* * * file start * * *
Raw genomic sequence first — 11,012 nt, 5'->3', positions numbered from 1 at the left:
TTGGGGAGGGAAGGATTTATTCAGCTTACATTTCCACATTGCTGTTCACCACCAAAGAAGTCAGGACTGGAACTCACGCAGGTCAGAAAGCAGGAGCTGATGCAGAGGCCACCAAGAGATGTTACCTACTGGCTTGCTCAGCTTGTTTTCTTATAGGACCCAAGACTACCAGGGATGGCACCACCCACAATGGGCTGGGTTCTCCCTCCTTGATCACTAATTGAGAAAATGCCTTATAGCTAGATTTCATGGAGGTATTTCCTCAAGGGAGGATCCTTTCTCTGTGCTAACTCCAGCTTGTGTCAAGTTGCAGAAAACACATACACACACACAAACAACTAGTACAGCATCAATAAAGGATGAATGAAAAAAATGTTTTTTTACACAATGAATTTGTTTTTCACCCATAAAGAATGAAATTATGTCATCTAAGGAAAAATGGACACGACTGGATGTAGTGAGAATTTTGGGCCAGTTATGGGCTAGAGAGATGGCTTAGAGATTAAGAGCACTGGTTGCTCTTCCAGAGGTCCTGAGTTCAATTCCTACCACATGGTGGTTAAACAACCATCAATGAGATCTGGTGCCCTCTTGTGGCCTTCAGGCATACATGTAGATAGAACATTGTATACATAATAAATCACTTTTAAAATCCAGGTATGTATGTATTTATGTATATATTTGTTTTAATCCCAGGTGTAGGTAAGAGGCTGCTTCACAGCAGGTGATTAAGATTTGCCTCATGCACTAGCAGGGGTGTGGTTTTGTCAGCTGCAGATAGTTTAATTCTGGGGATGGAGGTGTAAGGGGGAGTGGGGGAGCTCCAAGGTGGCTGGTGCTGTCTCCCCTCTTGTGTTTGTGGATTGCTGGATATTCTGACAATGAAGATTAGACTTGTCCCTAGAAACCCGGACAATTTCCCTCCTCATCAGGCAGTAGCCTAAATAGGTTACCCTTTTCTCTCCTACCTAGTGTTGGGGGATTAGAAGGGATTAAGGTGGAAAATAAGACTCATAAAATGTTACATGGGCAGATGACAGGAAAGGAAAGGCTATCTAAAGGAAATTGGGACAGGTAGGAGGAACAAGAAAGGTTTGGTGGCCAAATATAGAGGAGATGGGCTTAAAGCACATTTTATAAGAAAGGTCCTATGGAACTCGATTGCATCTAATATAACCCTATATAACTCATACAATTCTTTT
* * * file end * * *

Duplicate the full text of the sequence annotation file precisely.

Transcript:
Raw genomic sequence first — 11,012 nt, 5'->3', positions numbered from 1 at the left:
TTGGGGAGGGAAGGATTTATTCAGCTTACATTTCCACATTGCTGTTCACCACCAAAGAAGTCAGGACTGGAACTCACGCAGGTCAGAAAGCAGGAGCTGATGCAGAGGCCACCAAGAGATGTTACCTACTGGCTTGCTCAGCTTGTTTTCTTATAGGACCCAAGACTACCAGGGATGGCACCACCCACAATGGGCTGGGTTCTCCCTCCTTGATCACTAATTGAGAAAATGCCTTATAGCTAGATTTCATGGAGGTATTTCCTCAAGGGAGGATCCTTTCTCTGTGCTAACTCCAGCTTGTGTCAAGTTGCAGAAAACACATACACACACACAAACAACTAGTACAGCATCAATAAAGGATGAATGAAAAAAATGTTTTTTTACACAATGAATTTGTTTTTCACCCATAAAGAATGAAATTATGTCATCTAAGGAAAAATGGACACGACTGGATGTAGTGAGAATTTTGGGCCAGTTATGGGCTAGAGAGATGGCTTAGAGATTAAGAGCACTGGTTGCTCTTCCAGAGGTCCTGAGTTCAATTCCTACCACATGGTGGTTAAACAACCATCAATGAGATCTGGTGCCCTCTTGTGGCCTTCAGGCATACATGTAGATAGAACATTGTATACATAATAAATCACTTTTAAAATCCAGGTATGTATGTATTTATGTATATATTTGTTTTAATCCCAGGTGTAGGTAAGAGGCTGCTTCACAGCAGGTGATTAAGATTTGCCTCATGCACTAGCAGGGGTGTGGTTTTGTCAGCTGCAGATAGTTTAATTCTGGGGATGGAGGTGTAAGGGGGAGTGGGGGAGCTCCAAGGTGGCTGGTGCTGTCTCCCCTCTTGTGTTTGTGGATTGCTGGATATTCTGACAATGAAGATTAGACTTGTCCCTAGAAACCCGGACAATTTCCCTCCTCATCAGGCAGTAGCCTAAATAGGTTACCCTTTTCTCTCCTACCTAGTGTTGGGGGATTAGAAGGGATTAAGGTGGAAAATAAGACTCATAAAATGTTACATGGGCAGATGACAGGAAAGGAAAGGCTATCTAAAGGAAATTGGGACAGGTAGGAGGAACAAGAAAGGTTTGGTGGCCAAATATAGAGGAGATGGGCTTAAAGCACATTTTATAAGAAAGGTCCTATGGAACTCGATTGCATCTAATATAACCCTATATAACTCATACAATTCTTTT